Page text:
New Fish Factory
- It is not true that there's no power. As I understand it, there is
power, but it's a temporary system that would be insufficient for the
Lifeline for island lobster fishermen
June 07 2008 at 04:02PM
By Clayton Barnes
Cape Town-based manufacturing company Anchor Steel is building a
state-of-the-art fishing factory for Tristan da Cunha after the old
lobster factory was destroyed in a fire four months ago.
The new factory, set to open at the start of the 2009 fishing season,
was designed and manufactured in Cape Town and will be shipped to the
south Atlantic Ocean island as soon as the island crane, which broke a
few weeks after the fire, is repaired.
Factory owner Andrew James, from Ovenstone Agencies, said their first
priority was to get the crane fixed so that the equipment and building
material can get onto the island.
He said he was working with the local authorities to either rebuild or
repair the crane.
"After the crane is operational, our second aim will be to get the
power plant up and running again."
James said everything was destroyed in the February 13 fire, which was
allegedly caused by an electrical fault.
"There is no power on Tristan at the moment, so that is our number one
priority once the crane is repaired," he said. "Then we will look at
ways of getting the equipment and building material onto the island."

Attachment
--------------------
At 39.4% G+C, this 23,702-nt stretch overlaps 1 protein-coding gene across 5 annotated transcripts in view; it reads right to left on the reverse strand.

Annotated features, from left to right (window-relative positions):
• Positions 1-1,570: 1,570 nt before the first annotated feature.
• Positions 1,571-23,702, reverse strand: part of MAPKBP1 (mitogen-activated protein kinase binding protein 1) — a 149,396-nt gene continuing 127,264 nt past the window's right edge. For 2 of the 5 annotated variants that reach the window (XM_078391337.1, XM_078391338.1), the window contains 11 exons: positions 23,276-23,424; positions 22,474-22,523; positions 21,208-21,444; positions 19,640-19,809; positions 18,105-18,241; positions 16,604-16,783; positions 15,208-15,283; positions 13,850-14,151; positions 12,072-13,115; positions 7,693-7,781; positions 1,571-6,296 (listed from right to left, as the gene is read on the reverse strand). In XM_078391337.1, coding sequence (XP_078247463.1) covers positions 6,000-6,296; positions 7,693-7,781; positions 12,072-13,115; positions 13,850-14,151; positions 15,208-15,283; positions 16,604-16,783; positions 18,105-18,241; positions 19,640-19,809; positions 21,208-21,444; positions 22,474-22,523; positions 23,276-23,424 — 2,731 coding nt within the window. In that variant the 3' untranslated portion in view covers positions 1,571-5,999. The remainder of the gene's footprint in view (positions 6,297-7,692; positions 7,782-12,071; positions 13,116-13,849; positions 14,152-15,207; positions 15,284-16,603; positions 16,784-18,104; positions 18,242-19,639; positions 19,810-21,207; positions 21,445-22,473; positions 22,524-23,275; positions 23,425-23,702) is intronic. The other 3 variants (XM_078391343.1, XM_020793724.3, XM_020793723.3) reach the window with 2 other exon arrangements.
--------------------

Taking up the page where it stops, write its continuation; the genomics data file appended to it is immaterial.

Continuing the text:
James said the factory's closure was a great loss to the more than 100
islanders who worked there.
"The factory was an integral part of their lives and their only source
of income," he said.
"For this year's fishing season, which starts in July, the islanders
will work on a boat we call our 'floating fish factory', from where
they will catch Tristan lobster."
The factory's operations manager, Dorrien Venn, said the factory would
be built to European Union standards to access all fishing markets.
Anchor Steel CEO John Lumby said the structures were ready and waiting
to be transported to the island.
The new factory will be uniquely designed, as builders took the
island's environmental conditions into account. It is able to
withstand wind speeds of 100 knots and seismic activities up to 7.5 on
the Richter scale.
"Anchor Steel has designed a very sturdy, fit-for-the-purpose building
that will serve the island and lobster operation for many years to
come - well beyond Ovenstone's current horizon of 2016. We look
forward to using the building for some time to come," said James.
Tristan's fishing industry has been the mainstay of a largely
self-supporting economy since 1949 when the first canning factory was
It was totally destroyed during a 1961 volcanic eruption, engulfed by
lava which, as well as destroying the buildings also ignited more than
110 000 litres of diesel fuel.
The factory was operated by Ovenstone and provided the hub of the
local fishing industry.
o This article was originally published on page 9 of The
Star on June 07, 2008. © 2008 Independent Online. All rights strictly